I am still a solidity noob, so I apologize if the question is too basic.

I am trying to write a contract which saves the hash of a (potentially) large bunch of data on chain.

For this reason, I would like to write a function which performs the hash externally (i.e. on the caller machine, something like a view function), and then it saves back the result on the chain. Is it possible? A code example here:

contract Test {
  bytes32[] hashes;

  function extCall(bytes _data) external view {
    bytes32 hash = keccak256(_data);

  function _intCall(bytes32 _hash) private {

The intention here was to exclude the possibility to save the hash on the chain without having the original data. For this reason, the only way to call the function _intCall would be by means of calling it through extCall. But, it seems that by doing this trick, also extCall is called on chain and consumes gas. In particular, i get this warning while testing on truffle:

Warning: Function declared as view, but this expression (potentially) modifies the state and thus requires non-payable (the default) or payable.

P.s. there is a (BIG) chance that I totally misunderstood the topic, so every help is really accepted!


Anything you do as part of a transaction happens on chain. Anything that modifies a contract's state needs to be done as part of a transaction.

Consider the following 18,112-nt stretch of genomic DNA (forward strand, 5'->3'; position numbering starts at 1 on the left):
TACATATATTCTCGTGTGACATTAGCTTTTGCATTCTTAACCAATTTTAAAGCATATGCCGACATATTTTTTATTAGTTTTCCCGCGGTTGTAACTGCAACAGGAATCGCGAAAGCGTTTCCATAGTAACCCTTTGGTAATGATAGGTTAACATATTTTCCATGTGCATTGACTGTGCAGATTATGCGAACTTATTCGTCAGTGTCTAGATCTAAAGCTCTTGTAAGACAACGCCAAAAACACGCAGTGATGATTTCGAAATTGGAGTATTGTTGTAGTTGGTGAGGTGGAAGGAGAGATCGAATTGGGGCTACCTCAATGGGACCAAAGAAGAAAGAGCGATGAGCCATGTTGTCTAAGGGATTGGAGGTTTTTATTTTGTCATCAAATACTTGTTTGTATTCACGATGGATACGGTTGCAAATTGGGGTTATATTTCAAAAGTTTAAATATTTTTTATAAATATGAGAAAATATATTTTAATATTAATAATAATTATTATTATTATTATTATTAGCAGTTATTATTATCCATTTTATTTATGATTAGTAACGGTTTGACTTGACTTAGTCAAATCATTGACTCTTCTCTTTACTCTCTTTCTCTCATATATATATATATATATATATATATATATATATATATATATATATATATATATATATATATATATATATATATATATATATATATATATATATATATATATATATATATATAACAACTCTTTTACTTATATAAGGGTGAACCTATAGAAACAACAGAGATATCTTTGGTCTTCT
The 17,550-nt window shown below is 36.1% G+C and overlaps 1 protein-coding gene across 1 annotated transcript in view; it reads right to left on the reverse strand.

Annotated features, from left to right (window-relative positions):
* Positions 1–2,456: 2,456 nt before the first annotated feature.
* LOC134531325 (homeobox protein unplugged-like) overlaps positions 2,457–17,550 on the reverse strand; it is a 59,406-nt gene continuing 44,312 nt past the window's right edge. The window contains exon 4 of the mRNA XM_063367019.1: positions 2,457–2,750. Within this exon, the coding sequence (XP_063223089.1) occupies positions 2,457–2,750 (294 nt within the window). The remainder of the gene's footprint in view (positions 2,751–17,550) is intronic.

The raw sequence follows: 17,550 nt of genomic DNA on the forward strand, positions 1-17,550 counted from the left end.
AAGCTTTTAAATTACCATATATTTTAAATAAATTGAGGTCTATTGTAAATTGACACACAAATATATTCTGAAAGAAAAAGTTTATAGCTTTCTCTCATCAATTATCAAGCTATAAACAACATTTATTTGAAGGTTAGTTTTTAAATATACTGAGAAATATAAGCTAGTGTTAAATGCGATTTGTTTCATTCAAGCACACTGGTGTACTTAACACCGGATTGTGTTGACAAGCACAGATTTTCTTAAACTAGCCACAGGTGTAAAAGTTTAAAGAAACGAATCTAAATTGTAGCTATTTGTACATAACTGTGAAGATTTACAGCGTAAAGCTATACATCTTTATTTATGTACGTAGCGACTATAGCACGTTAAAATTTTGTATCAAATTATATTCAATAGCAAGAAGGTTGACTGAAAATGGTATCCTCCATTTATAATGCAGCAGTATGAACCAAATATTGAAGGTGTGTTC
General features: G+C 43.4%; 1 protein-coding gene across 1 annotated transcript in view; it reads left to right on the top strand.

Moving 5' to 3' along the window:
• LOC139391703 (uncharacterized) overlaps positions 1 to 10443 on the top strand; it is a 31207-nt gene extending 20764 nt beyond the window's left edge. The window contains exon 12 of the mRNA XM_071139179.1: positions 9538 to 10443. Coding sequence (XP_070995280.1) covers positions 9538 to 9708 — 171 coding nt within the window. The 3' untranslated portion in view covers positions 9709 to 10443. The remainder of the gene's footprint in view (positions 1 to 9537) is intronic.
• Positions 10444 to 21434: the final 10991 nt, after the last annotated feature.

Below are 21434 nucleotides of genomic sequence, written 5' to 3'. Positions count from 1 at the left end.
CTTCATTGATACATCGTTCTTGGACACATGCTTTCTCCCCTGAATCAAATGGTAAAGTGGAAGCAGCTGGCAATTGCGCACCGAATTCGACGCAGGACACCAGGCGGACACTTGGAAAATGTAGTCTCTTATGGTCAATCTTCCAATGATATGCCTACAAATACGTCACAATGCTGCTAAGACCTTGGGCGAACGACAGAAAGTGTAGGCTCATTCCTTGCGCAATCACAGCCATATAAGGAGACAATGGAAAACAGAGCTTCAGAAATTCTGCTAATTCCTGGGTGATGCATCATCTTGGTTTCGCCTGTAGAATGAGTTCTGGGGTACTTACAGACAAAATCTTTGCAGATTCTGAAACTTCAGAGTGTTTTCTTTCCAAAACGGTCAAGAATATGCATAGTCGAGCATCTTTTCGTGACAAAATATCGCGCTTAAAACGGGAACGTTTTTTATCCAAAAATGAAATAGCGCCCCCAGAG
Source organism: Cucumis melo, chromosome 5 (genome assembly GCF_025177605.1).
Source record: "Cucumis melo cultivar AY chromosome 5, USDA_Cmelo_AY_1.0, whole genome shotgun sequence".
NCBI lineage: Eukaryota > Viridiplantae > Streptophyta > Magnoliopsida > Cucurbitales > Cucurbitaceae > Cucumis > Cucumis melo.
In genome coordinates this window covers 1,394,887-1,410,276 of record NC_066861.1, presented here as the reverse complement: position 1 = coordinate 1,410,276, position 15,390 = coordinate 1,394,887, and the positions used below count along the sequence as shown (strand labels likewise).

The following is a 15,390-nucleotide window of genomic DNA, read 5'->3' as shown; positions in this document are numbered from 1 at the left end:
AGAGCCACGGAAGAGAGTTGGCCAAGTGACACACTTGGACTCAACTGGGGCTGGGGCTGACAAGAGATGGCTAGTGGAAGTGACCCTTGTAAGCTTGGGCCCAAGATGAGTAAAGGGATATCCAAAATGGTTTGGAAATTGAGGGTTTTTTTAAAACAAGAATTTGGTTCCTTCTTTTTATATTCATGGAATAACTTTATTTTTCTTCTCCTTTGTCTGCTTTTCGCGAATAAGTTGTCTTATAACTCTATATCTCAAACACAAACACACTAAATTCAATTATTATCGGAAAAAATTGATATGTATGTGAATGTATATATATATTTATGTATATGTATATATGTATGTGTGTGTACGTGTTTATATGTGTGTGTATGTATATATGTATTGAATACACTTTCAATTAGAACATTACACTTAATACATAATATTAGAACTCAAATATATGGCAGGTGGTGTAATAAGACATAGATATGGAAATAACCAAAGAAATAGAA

It's fine to call a view function as a helper; that code will only run on a single node (the one you're talking to) and can return a value. So this would not incur a cost for all the data you're hashing:

contract Test {
    bytes32[] hashes;

    function hash(bytes data) public pure {
        return keccak256(data);

    function store(bytes32 hash) public {

This would be used something like this (web3.py-ish pseudocode):

hash = contract.call().hash("my document here")  # not a transaction
contract.transact().store(hash)  # a transaction

But then you may as well just do the hashing outside of the contract altogether (e.g. hash = keccak256("my document here")).

There's no way to prove to anyone that you have a document matching the hash unless you send the entire document as part of a transaction.

  • Ok thanks, just one more question: it is just a solidity feature or is it inherent in ethereum? I mean, to your knowledge, there will be a way to implement a sort of "mixed external/internal call" directly in an assembly call? – Gnaaaa Mar 28 '18 at 8:23
  • It's inherent to Ethereum. – smarx Mar 28 '18 at 10:14

pure -> To operate with data (literal) examples:

function helloo() public/external pure {

a) return 4 + 5;

b) uint number = 6;
   return number;

c) string memory hello = "hi"; // 'memory' -> refers to the temporary memory of the virtual machine of ethereum.
   return hello;


view -> to read contract data


string hello = "hi"; -> GLOBAL IN THE CONTRACT (BLOCKCHAIN) if it has been declared outside the function.

function helloo() public/external view {

a) return hello; 

b) string storage str = hello; -> Refers to the state variable 
return str;


*None of these modifiers consumes gas because these function not write or save data in the blockchain.

  • Thanks, what happens if I call a pure/view public function A in a non pure/view function B? Does A will consume gas because it is called in B "scope"? Because if I call the function B inside A, A starts to consume gas itself even if it is marked as pure/view. – Gnaaaa Mar 28 '18 at 8:20
  • In that case 'B' consumes gas, if you call to 'A', you are going to consume gas. It's no matter the modifier 'puer / view' of 'A'.As a general rule, whenever you call a function other than 'view / puere' it will cost you gas. – AlbertoLasa Mar 28 '18 at 9:09

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